- Adding Title and Body Text
- Entering Bulleted Text
- Entering Special Characters
- Adding Text Boxes
- Layering Text
- Formatting Text
- Modifying Text Color
- Removing Font Formatting
- Changing Text Alignment
- Creating Text Columns
- Using the Mini Toolbar
- Adjusting Text Spacing
- Copying and Pasting Font Formatting
- Setting Bullet and Number Styles
- Setting Text and Bullet Tabs
- Finding and Replacing Text
- Checking Your Spelling
Once text has been created in text boxes on a slide, the text box can be treated, in many ways, as if it were a graphic object. You can move text boxes around and rotate them, apply drop shadows and graphic fills, and change the opacity of the text. For more about those topics, see Chapter 5, and remember that the same tools can be applied equally to graphics and text boxes.
There's another useful text manipulation you can do, and that is to layer text boxes with the other elements on the slide. Imagine that each element—text, graphics, movies, shapes, etc.—on the slide is in its own layer on the slide, with the slide layout making up the layer that's in the back. You can move each element forward or back in the stack. It's possible to get some interesting results by layering, as shown in Figure 4.15.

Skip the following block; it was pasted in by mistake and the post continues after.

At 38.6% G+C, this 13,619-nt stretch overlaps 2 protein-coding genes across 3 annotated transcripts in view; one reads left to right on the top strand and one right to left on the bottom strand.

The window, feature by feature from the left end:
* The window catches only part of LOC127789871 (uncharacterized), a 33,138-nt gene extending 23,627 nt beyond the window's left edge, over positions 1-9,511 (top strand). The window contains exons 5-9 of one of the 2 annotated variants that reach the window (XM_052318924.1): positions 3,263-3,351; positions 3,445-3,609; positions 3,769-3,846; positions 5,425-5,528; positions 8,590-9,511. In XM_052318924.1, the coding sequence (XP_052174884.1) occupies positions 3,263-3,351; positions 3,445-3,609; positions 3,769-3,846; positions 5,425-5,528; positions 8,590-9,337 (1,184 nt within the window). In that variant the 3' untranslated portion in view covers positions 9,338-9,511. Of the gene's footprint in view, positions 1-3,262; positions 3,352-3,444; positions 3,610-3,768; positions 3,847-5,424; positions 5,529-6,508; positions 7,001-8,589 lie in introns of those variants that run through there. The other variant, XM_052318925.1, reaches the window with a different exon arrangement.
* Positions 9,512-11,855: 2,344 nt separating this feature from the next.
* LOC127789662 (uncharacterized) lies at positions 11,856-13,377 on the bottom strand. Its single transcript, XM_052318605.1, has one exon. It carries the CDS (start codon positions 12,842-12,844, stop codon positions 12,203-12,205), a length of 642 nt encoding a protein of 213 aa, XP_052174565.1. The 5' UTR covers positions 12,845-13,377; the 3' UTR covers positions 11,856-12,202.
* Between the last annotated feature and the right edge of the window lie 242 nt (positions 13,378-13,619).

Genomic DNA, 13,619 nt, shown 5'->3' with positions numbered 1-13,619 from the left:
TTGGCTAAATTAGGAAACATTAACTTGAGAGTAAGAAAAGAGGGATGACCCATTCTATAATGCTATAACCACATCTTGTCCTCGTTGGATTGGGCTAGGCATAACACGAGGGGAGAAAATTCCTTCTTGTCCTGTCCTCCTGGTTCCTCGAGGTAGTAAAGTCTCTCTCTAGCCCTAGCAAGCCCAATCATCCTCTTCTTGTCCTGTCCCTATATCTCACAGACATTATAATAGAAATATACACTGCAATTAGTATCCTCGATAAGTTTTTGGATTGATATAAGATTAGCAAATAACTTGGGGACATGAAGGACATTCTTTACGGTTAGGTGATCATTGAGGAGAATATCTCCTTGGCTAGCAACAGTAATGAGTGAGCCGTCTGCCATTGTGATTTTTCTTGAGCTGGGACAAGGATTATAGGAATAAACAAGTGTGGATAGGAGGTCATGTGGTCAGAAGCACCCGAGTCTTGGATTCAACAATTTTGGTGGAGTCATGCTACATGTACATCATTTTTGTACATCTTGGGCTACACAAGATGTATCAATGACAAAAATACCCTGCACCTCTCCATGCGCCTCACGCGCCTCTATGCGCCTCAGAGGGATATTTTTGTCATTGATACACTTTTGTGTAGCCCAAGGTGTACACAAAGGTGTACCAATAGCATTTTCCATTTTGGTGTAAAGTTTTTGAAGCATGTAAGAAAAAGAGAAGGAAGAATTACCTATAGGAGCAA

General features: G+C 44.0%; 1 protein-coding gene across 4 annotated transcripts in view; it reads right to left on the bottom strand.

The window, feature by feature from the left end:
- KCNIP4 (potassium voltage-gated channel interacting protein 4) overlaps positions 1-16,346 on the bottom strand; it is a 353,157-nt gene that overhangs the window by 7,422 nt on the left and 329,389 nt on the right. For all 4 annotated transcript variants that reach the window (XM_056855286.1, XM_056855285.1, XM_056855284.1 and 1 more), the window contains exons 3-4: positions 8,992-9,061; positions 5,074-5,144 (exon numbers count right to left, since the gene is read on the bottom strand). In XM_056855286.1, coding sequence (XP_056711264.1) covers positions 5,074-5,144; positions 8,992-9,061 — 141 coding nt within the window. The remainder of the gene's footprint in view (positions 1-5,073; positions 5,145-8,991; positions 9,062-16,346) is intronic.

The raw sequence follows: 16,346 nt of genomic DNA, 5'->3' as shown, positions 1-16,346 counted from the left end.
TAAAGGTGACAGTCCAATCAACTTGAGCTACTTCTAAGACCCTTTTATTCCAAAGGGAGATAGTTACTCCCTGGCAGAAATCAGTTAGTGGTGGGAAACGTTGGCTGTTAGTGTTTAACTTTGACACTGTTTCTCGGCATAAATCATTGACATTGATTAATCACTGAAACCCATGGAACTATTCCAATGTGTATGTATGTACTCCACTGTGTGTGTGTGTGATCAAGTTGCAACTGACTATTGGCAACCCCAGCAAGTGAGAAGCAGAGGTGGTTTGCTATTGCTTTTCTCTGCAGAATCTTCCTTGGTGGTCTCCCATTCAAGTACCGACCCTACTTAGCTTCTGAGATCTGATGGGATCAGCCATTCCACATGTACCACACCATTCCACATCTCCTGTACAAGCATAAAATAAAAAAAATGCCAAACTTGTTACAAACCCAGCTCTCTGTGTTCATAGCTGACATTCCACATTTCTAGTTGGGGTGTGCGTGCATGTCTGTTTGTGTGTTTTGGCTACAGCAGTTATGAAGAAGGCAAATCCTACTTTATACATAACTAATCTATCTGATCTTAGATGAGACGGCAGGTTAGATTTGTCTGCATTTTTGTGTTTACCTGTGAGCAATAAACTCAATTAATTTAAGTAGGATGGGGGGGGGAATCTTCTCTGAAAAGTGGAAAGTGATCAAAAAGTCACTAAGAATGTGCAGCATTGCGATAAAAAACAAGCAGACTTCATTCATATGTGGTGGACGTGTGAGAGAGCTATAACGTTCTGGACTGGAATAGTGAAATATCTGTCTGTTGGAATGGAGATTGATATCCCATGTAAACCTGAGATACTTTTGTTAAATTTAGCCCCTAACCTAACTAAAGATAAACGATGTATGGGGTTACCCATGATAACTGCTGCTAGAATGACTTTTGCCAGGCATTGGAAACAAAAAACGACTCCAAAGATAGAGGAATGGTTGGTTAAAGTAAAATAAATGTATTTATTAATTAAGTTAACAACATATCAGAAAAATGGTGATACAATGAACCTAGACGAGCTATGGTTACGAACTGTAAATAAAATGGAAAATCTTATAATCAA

Figure 4.15 The text in this screenshot comes from two free text boxes overlaid on a picture.
To layer text boxes:
Create the text boxes on the slide that you want to layer.
These boxes can include the Title and Content boxes.
Select a text box.
The Drawing Tools contextual tab appears in the Ribbon.
To move the text box backward in the layer order, choose Drawing Tools > Format > Arrange > Send to Back (or click the arrow next to the button and choose Send Backwards from the pop-up menu).
To move the text box forward in the layer order, choose Drawing Tools > Format > Arrange > Bring to Front (or click the arrow next to the button and choose Bring Forward from the pop-up menu).
The selected item moves as you command.